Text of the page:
Figure 1511

Diagram showing the cellular relationships during enamel formation.

In the initial secretory stage, dentin is produced first by odontoblasts. Enamel matrix is then deposited directly on the surface of the previously formed dentin by secretory-stage ameloblasts. The secretory-stage ameloblasts continue to produce enamel matrix until the full thickness of the future enamel is achieved. (Adapted from Schour I. The neonatal line in the enamel and dentin of the human deciduous teeth and first permanent molar. J Am Dent Assoc 1936;23:1946. Fig 2. Copyright © 2002 American Dental Association. Adapted 2002 with permission of ADA Publishing, a Division of ADA Business Enterprises, Inc.)

highly heterogenous. It contains proteins encoded by a number of different genes. The principal proteins in the extracellular matrix of the developing enamel are

• Amelogenins, important proteins in establishing and maintaining the spacing between enamel rods in early stages of enamel development

• Ameloblastins, proteins produced by ameloblasts from the early secretory to late maturation stages. Their function is not well understood; however, their developmental pattern suggests that ameloblastins play a much broader role in amelogenesis than the other proteins, and they are believed to guide the enamel mineralization process by controlling elongation of the enamel crystals.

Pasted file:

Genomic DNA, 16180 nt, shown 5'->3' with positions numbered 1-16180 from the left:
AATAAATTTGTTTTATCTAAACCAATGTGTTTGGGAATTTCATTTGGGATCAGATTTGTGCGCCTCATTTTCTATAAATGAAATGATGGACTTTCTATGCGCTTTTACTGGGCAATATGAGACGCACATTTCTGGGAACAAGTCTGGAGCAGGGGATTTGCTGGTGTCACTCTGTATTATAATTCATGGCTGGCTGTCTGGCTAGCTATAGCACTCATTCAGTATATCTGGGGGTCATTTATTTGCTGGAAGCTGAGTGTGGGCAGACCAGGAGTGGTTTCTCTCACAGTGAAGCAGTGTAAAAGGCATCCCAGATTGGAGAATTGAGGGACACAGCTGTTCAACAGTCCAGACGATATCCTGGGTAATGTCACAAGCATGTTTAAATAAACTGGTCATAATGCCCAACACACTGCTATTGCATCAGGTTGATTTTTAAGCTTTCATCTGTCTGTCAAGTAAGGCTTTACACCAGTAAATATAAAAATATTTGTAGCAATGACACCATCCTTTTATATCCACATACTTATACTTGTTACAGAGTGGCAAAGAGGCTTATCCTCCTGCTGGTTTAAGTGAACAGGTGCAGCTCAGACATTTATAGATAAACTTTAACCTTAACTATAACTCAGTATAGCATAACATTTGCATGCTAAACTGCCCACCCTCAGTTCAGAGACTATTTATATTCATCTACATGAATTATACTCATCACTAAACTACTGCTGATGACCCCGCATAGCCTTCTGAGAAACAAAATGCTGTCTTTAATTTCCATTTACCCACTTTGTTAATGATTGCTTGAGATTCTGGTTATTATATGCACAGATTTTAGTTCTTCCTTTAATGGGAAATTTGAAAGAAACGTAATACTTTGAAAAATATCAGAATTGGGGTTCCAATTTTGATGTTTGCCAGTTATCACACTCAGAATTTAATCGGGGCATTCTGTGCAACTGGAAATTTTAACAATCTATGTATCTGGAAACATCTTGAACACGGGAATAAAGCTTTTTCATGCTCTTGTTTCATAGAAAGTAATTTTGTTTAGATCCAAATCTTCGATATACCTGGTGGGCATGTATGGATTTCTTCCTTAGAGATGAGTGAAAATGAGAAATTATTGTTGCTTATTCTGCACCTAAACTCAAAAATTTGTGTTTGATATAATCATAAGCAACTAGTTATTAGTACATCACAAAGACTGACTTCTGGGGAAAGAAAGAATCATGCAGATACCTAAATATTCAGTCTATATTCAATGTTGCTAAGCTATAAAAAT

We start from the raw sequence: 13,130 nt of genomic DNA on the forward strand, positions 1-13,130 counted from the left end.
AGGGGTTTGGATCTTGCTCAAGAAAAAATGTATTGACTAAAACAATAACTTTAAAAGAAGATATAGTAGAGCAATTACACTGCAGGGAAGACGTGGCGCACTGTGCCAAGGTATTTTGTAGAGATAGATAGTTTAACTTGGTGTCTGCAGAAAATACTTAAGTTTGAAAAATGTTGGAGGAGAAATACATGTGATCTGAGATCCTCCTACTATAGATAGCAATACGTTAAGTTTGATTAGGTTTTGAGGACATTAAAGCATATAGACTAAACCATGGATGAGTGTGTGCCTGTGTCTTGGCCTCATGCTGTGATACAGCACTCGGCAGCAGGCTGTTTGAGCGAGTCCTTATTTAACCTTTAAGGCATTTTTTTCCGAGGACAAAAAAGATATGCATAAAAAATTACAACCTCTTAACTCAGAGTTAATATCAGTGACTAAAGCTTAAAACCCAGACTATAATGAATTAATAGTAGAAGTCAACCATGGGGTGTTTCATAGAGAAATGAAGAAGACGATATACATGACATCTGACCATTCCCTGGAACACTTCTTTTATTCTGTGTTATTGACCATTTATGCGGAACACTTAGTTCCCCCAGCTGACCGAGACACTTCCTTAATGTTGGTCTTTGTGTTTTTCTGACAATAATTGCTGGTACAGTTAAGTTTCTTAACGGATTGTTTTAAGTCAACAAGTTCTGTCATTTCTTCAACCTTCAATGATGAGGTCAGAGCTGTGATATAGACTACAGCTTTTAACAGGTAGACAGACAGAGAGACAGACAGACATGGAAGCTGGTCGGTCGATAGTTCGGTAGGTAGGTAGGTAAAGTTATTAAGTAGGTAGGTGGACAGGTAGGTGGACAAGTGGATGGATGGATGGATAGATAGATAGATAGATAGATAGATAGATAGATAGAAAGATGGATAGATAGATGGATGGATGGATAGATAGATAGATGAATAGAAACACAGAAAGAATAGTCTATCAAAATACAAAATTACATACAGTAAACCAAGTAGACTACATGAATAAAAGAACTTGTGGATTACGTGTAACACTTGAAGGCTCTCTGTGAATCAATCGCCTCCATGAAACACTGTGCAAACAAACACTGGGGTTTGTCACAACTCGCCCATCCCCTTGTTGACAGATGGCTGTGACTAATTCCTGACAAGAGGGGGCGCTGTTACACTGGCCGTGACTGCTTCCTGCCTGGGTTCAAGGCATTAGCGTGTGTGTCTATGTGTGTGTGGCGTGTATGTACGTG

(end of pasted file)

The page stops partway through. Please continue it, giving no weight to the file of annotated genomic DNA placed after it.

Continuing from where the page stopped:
• Enamelins, proteins distributed throughout the enamel layer. These enamel proteinases (ameloproteases-I) are responsible for degradation of amelogenins in maturing enamel.

• Tuftelins, acidic enamel proteins located near the denti-noenamel junction that participate in the nucleation of enamel crystal. Tuftelins are present in enamel tufts and account for hypomineralization; i.e., enamel tufts have a higher percentage of organic material than the remainder of the mature enamel.

The maturation of the developing enamel results in its continued mineralization, so that it becomes the hardest odontoblasts

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